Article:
Many therapists and counsellors and volunteers just kept going, under increasing strain themselves, because they knew that people were depending on them. This was a truly awful time in New Zealand’s history.
Public concern over these changes forced Minister Nick Smith to initiate a review in 2010.The Disley report in 2010 made fourteen recommendations to fix the mess. Considerable effort has been made since then by ACC, the community and others to try and restore ACC. In the select committee report much has been made of the improvements to ACC. A new model is in place and it is much better but we are still not there yet.
Ahead of the budget and future work, I just want to celebrate the bloody minded tenacity of survivors and advocates who have kept going through this very dismal time. I genuinely and wholeheartedly hope the Government doesn’t let us all down again.
© 1996-2015 The Green Party of Aotearoa New Zealand


10 March 2016

Sexual abuse drives hundreds of kids to ACC

An article from Newshub by Emily Cooper
Families are being told to ask more questions of their children following the release of disturbing new statistics. Newshub can reveal that in the last 12 months, the number of children under the age of 15 seeking ACC services for sexual abuse has reached more than 800.
Maggy Tai Rakena of sexual violence support group START says kids need to be questioned.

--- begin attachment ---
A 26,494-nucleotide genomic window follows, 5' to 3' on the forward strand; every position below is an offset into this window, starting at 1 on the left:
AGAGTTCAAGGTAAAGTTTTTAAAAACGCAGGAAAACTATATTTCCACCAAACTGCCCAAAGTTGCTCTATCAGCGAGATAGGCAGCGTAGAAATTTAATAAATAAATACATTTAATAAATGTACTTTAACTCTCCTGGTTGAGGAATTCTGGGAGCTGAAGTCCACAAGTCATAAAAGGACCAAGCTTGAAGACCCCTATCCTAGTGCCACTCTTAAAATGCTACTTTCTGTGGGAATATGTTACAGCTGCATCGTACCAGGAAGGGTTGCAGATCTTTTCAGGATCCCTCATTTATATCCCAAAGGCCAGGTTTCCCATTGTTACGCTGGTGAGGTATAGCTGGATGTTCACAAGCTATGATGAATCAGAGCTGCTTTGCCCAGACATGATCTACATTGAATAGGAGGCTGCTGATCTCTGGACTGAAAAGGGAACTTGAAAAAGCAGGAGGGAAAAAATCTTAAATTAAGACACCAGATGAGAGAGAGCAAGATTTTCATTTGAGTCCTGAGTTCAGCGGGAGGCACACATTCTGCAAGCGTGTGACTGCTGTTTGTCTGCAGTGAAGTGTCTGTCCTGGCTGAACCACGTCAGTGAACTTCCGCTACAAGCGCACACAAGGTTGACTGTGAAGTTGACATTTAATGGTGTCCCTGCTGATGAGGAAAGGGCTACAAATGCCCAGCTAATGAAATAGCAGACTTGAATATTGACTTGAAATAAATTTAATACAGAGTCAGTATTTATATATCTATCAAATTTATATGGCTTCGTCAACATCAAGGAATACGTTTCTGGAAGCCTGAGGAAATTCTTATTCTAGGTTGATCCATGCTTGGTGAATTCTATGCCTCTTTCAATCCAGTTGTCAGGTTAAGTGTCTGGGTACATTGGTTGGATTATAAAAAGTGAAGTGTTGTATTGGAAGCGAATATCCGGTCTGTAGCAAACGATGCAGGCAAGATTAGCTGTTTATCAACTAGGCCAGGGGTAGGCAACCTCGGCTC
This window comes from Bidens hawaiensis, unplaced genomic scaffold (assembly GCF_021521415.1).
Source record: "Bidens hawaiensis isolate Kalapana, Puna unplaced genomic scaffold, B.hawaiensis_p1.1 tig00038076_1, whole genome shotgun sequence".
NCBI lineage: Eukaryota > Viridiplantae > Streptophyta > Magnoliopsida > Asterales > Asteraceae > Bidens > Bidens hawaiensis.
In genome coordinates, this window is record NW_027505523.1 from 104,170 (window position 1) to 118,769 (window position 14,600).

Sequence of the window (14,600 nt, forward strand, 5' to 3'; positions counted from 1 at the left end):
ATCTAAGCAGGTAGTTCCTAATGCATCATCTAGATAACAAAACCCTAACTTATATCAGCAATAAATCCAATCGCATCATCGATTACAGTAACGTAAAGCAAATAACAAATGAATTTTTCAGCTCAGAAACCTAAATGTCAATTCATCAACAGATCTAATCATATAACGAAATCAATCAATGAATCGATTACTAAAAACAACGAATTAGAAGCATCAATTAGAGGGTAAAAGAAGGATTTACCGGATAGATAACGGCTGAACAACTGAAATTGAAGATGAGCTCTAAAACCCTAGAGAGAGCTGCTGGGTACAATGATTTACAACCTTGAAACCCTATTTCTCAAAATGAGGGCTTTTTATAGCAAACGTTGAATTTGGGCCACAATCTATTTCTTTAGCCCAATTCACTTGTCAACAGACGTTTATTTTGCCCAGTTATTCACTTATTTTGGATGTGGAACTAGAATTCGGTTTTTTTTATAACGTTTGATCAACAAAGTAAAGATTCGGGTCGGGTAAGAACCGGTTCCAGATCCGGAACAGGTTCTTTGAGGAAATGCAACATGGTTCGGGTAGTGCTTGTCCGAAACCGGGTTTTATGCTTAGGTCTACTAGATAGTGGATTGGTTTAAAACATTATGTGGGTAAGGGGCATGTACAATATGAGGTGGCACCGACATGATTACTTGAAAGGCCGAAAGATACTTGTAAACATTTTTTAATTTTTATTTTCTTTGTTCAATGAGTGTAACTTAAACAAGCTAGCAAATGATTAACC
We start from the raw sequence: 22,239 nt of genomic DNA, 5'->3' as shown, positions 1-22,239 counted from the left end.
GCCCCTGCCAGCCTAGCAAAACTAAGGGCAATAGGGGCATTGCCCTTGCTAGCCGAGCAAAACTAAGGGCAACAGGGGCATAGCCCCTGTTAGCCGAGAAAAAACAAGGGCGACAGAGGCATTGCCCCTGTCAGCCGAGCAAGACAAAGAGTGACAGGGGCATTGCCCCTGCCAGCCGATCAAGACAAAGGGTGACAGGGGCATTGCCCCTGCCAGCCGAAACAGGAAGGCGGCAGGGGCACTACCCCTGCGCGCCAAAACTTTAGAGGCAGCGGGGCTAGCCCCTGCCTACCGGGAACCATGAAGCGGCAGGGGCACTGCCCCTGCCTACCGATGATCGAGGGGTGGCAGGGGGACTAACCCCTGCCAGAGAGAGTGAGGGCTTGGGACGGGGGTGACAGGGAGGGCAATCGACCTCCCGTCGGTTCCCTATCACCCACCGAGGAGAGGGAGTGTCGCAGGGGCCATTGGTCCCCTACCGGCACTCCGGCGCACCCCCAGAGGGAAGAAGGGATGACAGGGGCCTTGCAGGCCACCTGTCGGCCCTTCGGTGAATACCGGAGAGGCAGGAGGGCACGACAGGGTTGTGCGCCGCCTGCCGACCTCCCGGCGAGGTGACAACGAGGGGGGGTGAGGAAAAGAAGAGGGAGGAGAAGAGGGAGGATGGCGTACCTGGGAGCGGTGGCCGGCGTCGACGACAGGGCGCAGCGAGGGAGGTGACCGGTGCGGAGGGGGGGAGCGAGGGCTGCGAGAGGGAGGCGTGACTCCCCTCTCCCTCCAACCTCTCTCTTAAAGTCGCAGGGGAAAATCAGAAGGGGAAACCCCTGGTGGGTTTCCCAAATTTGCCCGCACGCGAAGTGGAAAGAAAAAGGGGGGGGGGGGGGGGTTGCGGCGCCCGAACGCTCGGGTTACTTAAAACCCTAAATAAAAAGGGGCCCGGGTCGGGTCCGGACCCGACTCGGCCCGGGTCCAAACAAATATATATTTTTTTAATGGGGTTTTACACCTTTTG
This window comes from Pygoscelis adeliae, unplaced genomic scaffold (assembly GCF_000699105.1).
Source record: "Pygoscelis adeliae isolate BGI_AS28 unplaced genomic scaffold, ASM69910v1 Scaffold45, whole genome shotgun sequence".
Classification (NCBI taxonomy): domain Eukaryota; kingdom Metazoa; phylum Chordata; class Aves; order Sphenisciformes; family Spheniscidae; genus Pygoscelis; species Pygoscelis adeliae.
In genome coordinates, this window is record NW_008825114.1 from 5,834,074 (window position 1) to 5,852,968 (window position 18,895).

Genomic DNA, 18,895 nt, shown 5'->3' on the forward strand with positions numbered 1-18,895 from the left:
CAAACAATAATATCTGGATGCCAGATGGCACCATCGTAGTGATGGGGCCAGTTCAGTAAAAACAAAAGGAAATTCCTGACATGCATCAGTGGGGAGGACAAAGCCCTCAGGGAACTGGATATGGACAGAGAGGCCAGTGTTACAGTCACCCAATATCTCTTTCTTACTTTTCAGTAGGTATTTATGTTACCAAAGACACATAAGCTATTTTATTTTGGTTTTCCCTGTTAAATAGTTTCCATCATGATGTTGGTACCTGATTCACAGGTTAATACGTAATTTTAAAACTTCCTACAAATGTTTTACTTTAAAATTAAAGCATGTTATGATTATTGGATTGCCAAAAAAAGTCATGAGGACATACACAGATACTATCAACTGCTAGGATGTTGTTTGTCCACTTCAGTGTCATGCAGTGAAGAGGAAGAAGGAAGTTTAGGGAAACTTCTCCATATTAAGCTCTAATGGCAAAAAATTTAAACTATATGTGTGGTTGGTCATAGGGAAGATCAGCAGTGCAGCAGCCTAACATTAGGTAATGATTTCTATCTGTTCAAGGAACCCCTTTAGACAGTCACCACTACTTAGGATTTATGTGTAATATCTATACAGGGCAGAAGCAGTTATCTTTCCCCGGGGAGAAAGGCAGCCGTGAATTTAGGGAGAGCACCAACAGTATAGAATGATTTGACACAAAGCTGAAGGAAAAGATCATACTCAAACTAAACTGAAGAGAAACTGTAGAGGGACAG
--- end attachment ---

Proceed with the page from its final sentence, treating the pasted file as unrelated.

"We don't want to jump to conclusions when there's distress showing, because it could just be that the cat died, or grandma's sick or something," says Ms Rakena.
"But it's a prompt to ask more. Children do talk about this stuff."
Ms Rakena says 90 percent of offenders are known to the victim.
"Their loyalties are torn; there can be some nice sides about the relationship, but also if it's your mum or your grandma or your dad or your uncle, and people that your parents love and trust, it's really hard to speak up," she told Newshub.
"The story about 'stranger danger' and the one odd person that drags a kid away from the school gate is so rare, so unusual."
Seventy-two kids under four had sensitive claims through ACC.
Copyright © 2016 MediaWorks TV


03 March 2016

ACC sex abuse claims double in five years

An article from Newshub by Emily Cooper
More sexual abuse and sexual assault victims are reaching out for help under ACC's sensitive claims services.
Figures released to Newshub under the Official Information Act show claims have nearly doubled in the past six years. In 2010, 3674 people lodged a claim compared to 6946 people last year. Those seeking counselling services have also almost doubled.
ACC Minister Nikki Kaye says it's down to changes made around the handling of sensitive claims. "Previously it was hard, it was quite an insensitive process," she says.
Victim advocate Louise Nicholas says the rise is also likely down to more people speaking out against sexual violence and the stigma around people speaking out being lifted.
Over the past three years, ACC has had to re-think the sensitive claims process and worked with survivors of abuse, advocates and therapists to make the process easier. ACC also scrapped the top up fee that victims previously had to pay for counselling services and a new support package was also announced this time last year.
Ms Kaye says $100 million will be spent over the next six years to give people better access to counsellors.

Copyright © 2016 MediaWorks TV